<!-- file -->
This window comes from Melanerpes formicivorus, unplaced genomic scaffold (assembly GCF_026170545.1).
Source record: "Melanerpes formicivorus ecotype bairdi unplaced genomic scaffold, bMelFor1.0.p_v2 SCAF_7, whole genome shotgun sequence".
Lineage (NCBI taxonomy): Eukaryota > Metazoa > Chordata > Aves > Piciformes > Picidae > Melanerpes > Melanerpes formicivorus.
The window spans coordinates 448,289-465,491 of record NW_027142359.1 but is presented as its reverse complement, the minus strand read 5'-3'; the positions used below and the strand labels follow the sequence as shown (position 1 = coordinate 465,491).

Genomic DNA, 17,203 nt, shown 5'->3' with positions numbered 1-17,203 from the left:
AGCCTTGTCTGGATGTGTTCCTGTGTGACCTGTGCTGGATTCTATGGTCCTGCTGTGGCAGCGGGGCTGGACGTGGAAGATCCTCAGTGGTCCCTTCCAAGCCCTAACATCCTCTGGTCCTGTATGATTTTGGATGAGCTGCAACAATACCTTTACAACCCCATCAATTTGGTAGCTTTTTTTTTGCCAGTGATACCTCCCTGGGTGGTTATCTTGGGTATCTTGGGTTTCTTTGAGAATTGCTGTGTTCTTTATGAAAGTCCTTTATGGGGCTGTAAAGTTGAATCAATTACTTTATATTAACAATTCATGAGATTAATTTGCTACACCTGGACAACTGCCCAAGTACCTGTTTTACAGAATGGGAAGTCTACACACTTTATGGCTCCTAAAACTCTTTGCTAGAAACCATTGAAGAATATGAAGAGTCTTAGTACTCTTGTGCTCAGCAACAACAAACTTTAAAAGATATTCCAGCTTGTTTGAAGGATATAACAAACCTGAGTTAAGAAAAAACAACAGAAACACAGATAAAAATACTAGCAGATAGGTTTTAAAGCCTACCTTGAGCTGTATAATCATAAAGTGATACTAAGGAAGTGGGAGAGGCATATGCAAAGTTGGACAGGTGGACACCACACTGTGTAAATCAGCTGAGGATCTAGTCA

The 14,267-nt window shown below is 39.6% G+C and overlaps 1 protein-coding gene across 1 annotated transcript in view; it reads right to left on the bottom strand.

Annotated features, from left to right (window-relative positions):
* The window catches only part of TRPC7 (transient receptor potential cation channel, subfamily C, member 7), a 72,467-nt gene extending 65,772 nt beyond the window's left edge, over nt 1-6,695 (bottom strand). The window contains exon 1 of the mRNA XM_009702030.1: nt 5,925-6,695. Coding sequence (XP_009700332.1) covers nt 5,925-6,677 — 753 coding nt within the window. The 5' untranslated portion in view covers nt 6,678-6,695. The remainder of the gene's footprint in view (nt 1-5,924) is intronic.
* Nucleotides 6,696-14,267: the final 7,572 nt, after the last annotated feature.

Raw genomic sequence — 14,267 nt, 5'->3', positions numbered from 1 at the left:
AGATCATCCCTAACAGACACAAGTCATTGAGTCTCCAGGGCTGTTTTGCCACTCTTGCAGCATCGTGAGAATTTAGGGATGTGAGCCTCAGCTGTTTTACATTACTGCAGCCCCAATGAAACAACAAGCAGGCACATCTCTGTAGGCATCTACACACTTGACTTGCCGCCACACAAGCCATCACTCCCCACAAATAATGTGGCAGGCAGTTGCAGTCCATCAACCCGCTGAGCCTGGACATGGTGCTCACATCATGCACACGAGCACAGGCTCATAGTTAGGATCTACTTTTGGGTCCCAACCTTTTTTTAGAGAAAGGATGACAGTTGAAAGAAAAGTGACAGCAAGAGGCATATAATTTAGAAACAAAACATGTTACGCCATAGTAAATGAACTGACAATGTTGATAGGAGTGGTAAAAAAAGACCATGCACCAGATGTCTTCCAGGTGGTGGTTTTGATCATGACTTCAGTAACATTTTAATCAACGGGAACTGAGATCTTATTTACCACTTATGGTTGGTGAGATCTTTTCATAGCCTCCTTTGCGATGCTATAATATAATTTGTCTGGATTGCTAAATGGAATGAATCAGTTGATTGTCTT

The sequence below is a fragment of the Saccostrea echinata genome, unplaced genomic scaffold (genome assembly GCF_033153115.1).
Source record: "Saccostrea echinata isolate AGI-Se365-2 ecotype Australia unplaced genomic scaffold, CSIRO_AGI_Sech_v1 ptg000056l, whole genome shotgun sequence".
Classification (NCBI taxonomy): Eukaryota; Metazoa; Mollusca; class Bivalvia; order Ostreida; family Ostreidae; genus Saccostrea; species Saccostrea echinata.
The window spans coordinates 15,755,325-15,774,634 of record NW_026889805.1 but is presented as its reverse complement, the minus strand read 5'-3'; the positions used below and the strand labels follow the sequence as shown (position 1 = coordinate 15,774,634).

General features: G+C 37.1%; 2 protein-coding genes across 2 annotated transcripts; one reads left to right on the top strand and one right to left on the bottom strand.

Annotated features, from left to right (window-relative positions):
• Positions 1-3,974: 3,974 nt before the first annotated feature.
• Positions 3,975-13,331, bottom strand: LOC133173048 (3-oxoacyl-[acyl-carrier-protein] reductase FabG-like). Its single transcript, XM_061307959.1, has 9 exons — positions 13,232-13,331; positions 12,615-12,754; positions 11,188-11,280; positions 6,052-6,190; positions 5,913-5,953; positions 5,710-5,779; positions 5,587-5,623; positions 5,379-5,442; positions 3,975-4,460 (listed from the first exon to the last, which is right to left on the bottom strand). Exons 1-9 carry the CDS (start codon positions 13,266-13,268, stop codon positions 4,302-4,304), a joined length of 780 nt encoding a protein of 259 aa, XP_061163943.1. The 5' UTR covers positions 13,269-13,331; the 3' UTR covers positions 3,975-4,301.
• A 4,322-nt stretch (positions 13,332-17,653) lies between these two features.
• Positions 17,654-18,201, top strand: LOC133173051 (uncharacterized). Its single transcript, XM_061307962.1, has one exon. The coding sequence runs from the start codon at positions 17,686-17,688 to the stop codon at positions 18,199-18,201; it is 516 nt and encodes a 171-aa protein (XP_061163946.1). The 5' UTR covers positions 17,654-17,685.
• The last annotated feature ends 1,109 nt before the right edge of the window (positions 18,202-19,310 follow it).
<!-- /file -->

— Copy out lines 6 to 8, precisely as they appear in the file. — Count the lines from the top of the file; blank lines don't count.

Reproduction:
AGCCTTGTCTGGATGTGTTCCTGTGTGACCTGTGCTGGATTCTATGGTCCTGCTGTGGCAGCGGGGCTGGACGTGGAAGATCCTCAGTGGTCCCTTCCAAGCCCTAACATCCTCTGGTCCTGTATGATTTTGGATGAGCTGCAACAATACCTTTACAACCCCATCAATTTGGTAGCTTTTTTTTTGCCAGTGATACCTCCCTGGGTGGTTATCTTGGGTATCTTGGGTTTCTTTGAGAATTGCTGTGTTCTTTATGAAAGTCCTTTATGGGGCTGTAAAGTTGAATCAATTACTTTATATTAACAATTCATGAGATTAATTTGCTACACCTGGACAACTGCCCAAGTACCTGTTTTACAGAATGGGAAGTCTACACACTTTATGGCTCCTAAAACTCTTTGCTAGAAACCATTGAAGAATATGAAGAGTCTTAGTACTCTTGTGCTCAGCAACAACAAACTTTAAAAGATATTCCAGCTTGTTTGAAGGATATAACAAACCTGAGTTAAGAAAAAACAACAGAAACACAGATAAAAATACTAGCAGATAGGTTTTAAAGCCTACCTTGAGCTGTATAATCATAAAGTGATACTAAGGAAGTGGGAGAGGCATATGCAAAGTTGGACAGGTGGACACCACACTGTGTAAATCAGCTGAGGATCTAGTCA

The 14,267-nt window shown below is 39.6% G+C and overlaps 1 protein-coding gene across 1 annotated transcript in view; it reads right to left on the bottom strand.

Annotated features, from left to right (window-relative positions):